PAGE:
Elson elected to National Academy of Sciences
Biochemist among 120 new members elected nationwideWashington University
Elliot L. Elson, PhD, an emeritus professor in the Department of Biochemistry and Molecular Biophysics at Washington University School of Medicine in St. Louis, has been elected to the National Academy of Sciences.
Elson is among 120 new members and 30 international associates elected to the National Academy of Sciences this year. Election to the academy is considered one of the highest honors that can be awarded to a U.S. scientist or engineer. The newest members, announced April 26, bring the total number of active members to 2,461 and the number of international members to 511. International members hold citizenship outside the U.S. and are nonvoting members of the academy.
Elson is widely known for his role in pioneering microscopy methods that have become standard tools in the field of biophysics. These methods, called fluorescence correlation spectroscopy and fluorescence recovery after photobleaching, are used by thousands of researchers around the world to study the complex inner workings of cells and their environments. His early papers on these techniques have been cited in the scientific literature more than 5,000 times, highlighting their impact on the field.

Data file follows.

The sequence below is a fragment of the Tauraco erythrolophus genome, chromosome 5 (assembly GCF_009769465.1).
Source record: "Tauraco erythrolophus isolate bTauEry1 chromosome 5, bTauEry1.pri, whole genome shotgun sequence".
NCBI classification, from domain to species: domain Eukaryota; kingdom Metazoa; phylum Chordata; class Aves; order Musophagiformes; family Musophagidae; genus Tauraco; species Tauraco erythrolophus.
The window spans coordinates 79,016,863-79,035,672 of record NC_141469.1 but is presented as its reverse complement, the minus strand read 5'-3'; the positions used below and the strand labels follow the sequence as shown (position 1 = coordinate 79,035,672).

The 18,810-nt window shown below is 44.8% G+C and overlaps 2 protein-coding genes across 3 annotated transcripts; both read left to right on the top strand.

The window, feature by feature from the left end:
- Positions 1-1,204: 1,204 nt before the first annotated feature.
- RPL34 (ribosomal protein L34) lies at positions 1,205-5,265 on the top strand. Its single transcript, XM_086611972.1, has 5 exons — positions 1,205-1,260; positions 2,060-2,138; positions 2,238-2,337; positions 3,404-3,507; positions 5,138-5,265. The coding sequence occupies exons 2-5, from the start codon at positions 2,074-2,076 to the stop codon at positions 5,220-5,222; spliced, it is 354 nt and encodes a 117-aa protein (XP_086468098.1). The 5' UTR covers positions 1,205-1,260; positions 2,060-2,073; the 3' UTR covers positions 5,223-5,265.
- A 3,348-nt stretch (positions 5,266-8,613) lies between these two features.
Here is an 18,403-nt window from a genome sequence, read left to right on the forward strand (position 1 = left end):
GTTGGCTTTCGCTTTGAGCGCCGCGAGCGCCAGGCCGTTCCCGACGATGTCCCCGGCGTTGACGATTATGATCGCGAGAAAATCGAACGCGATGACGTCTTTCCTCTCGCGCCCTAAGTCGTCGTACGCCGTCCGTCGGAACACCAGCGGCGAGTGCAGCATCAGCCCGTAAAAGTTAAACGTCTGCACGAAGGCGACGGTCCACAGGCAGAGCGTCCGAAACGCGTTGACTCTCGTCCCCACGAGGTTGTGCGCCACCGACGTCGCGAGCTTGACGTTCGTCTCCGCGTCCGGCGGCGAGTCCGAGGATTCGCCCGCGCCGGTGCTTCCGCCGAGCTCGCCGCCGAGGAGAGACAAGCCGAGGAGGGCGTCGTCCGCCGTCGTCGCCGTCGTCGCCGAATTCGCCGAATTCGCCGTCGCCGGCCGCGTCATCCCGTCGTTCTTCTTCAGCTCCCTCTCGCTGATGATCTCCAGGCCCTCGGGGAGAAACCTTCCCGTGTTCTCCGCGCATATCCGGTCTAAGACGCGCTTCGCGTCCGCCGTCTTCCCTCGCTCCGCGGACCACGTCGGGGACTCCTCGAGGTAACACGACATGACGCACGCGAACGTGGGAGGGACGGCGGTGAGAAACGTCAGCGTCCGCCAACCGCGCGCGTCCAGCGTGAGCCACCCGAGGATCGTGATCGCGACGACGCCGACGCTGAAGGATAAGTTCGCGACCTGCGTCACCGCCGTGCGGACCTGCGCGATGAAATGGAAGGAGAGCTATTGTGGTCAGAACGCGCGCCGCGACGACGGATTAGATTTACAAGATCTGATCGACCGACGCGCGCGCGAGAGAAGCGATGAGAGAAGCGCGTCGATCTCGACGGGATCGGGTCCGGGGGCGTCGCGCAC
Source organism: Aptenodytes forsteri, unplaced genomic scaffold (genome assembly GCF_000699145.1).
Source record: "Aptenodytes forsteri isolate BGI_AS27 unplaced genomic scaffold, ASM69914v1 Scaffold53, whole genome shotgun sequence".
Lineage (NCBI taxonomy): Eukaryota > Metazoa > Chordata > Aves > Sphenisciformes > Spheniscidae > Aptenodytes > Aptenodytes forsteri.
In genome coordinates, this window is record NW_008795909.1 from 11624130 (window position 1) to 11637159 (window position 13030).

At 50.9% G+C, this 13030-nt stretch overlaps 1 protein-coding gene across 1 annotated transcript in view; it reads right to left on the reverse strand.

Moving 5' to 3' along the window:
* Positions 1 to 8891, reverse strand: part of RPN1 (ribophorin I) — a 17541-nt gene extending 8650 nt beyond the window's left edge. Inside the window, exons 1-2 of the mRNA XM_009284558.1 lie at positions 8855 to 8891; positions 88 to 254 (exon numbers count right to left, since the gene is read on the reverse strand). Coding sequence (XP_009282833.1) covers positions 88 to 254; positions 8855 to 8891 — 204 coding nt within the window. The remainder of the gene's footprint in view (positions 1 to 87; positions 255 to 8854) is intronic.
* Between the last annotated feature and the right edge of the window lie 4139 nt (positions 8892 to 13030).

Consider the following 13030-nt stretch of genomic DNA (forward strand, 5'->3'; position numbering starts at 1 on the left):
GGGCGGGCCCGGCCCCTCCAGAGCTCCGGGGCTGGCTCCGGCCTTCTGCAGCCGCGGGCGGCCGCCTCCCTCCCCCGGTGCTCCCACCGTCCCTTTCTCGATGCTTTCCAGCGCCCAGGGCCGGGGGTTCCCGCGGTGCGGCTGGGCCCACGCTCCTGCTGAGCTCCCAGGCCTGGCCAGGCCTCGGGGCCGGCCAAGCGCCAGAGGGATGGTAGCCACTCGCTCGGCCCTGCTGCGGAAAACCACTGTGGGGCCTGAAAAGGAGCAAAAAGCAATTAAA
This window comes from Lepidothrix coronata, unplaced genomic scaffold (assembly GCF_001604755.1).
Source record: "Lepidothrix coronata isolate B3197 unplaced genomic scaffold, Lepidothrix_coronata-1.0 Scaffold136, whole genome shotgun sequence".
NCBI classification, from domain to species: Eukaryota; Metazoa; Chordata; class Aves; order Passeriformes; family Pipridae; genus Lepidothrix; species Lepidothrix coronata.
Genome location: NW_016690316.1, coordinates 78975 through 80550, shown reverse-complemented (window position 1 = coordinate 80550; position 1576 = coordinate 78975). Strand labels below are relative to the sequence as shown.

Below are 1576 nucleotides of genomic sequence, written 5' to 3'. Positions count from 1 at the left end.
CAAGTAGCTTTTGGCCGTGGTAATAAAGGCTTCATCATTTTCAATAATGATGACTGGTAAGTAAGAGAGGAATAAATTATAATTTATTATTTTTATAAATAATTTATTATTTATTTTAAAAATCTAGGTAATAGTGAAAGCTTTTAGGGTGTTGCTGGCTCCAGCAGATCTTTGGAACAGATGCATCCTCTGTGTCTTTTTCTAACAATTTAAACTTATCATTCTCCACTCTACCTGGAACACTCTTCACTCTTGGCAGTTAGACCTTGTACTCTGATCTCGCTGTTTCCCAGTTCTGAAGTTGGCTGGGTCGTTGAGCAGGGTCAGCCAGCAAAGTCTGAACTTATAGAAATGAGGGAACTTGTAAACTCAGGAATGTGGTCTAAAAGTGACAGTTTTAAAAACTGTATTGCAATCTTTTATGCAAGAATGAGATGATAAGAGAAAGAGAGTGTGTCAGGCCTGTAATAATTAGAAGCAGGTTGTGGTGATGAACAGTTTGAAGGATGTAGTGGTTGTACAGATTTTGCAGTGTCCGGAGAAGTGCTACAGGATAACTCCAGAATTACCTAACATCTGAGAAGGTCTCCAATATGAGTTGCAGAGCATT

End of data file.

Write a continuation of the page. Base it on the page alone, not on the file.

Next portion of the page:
Elson uses these tools — as well as newer microscopy methods he has developed — to study how cells move, change shape and maintain their structure. Such information helps scientists understand the impact of these cellular features on tissues and organs. His advances in microscopy have made it easier to study proteins on the surfaces of cells and how these proteins move, contributing to the understanding of cellular movement and structure.
After earning his bachelor’s degree in biochemical science from Harvard University, Elson went on to earn a doctoral degree in biochemistry from Stanford University in 1966. He continued his training as a postdoctoral researcher at the University of California, San Diego, before joining the faculty of Cornell University in 1968. He moved to Washington University School of Medicine in 1979, joining the faculty of what was then the Department of Biological Chemistry.
Read more about this year’s new members here: http://www.nasonline.org/news-and-multimedia/news/2021-nas-election.html.